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Kalangala palm oil sheds a shadow on women rights

Kalangala palm oil

Kalangala palm oil

Embarking on developing large-scale oil palm plantations in Kalangala district called for an intensive labour force.

Indeed, many women are currently working in the discrete think-well planned-large and deep plantations in the middle of the island in Uganda. The maiden question to this arrangement is: Are the human rights of these women given their unique status and natural maternal functions in society?

In 2021, members of the Uganda Consortium on Corporate Accountability (UCCA); the Southern and Eastern Africa Trade Information and Negotiations Institute (SEATINI) and the Center for Food and Adequate Living Rights (CEFROHT) made an outreach in Kalangala. It is shocking that corporate actors in such huge projects cannot afford protective gear, adequate to protect the women working in their plantations against adverse effects. 

One of the many tragic labour rights abuses is that of Sarah Namagembe (not real name) who on a rainy day while carrying fertilizers on her head using a poor-quality sack had the fertilizers discharged on her body with some of it getting into her eye. She was taken to hospital and the doctors informed her that the injury damaged the eye beyond repair.

Due to throbbing of her eye, any form of movement is painful, unbearable and uncomfortable. She was informed by doctors that despite the ongoing treatment, she might never be able to see properly again. This has affected her as a woman and single mother since she is unable to fend for her children the way she used to.

Namagembe’s partner and father to her children deserted her because of her condition and the company is yet to honour the workman compensation for the injury suffered.

This and many other untold stories are the unfortunate labour abuses that women working in huge plantation farms continue to face. Without a minimum wage in the country, most women earn little pay for long days of work at the expense of their human rights while companies which engage their manual labour continue to belch on huge profits.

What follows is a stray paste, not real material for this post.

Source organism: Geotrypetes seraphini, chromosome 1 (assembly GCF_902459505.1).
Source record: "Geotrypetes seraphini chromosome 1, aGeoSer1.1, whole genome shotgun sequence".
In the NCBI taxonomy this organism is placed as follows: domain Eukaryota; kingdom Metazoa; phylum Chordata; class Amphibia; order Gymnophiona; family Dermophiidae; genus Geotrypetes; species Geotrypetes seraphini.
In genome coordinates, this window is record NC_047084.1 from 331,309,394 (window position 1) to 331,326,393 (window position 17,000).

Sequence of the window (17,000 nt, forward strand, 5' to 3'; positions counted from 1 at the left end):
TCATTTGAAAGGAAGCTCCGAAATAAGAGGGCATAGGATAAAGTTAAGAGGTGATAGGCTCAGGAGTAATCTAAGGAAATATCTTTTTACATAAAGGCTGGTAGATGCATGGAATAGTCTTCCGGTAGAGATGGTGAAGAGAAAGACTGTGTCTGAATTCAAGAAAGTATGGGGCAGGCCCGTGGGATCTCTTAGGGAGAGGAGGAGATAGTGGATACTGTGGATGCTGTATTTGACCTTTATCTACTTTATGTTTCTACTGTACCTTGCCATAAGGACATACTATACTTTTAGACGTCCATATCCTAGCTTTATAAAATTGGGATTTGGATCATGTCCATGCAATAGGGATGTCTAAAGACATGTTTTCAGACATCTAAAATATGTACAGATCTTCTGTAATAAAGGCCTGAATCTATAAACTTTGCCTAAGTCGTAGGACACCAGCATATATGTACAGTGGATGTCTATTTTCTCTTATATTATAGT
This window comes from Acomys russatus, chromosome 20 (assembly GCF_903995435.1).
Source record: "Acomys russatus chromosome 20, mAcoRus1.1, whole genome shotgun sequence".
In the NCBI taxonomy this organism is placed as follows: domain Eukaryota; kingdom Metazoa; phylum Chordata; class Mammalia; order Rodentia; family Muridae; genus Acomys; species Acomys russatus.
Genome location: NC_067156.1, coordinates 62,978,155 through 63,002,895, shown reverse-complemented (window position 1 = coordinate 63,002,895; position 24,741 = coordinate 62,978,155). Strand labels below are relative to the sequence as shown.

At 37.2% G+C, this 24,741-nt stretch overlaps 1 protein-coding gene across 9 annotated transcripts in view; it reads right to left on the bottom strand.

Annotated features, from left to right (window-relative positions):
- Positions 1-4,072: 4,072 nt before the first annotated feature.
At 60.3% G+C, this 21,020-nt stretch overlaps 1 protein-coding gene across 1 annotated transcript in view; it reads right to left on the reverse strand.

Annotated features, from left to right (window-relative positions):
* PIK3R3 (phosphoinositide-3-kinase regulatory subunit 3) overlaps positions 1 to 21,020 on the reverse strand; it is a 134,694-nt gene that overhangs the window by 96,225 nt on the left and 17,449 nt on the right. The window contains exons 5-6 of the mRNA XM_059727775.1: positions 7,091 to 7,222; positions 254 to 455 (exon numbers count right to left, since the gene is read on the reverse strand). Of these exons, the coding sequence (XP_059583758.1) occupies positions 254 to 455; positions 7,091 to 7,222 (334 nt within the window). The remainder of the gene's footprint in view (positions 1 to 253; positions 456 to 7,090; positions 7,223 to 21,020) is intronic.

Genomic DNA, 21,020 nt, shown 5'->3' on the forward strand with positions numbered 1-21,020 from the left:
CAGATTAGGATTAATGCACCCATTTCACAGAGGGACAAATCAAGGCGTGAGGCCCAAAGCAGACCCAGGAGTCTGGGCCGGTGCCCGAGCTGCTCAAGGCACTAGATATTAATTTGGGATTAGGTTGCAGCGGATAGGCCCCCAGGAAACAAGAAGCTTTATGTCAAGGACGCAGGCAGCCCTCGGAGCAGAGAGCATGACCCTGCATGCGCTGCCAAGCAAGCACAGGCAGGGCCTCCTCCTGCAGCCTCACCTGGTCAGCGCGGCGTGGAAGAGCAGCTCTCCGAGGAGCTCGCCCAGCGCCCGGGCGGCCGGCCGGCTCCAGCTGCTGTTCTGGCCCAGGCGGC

Plantation agricultural enterprises in the country ought to observe and implement human rights protocols to protect women at the place of work. Accommodation must never be shared with male counterparts as it would abuse the right to privacy and dignity of the women at the place of work.

The Constitution of the Republic of Uganda provides for the protection of women and their rights, taking into account their unique status and natural maternal functions in society. All this is highlighted in different international instruments that protect women’s rights which were ratified by the government of Uganda. 

As we celebrate this year’s International Women’s day, we add our voice to call for gender equality today for a sustainable tomorrow. Women’s rights must be respected at the place of work. 

Companies must fulfill their corporate responsibility to respect women’s rights at the place of work. This includes providing adequate protective gear, giving women paid maternity leave, among other rights, at the place of work.

We call upon the government to enhance the monitoring and inspection of labour at the plantation agricultural enterprises. The district labour officers ought to ensure that victims of plantation agricultural corporate labour abuses have timely redress for the abuse especially workman compensation for injuries. 

At the peak of plantation agriculture in Uganda, the government of Uganda must tighten human rights monitoring in large-scale plantations.

As we celebrate this year’s women’s day, we urge the government to strengthen the legal, policy and institutional frameworks to ensure that women’s rights at the place of work are respected.

This would include the amendment of the Investment Code Act, 2019 to include the protection of human rights, requirements for social impact assessment, human rights due diligence, performance requirement measures and the right of the state to monitor and regulate investments in public interest.

The author works with the Uganda Consortium on Corporate Accountability

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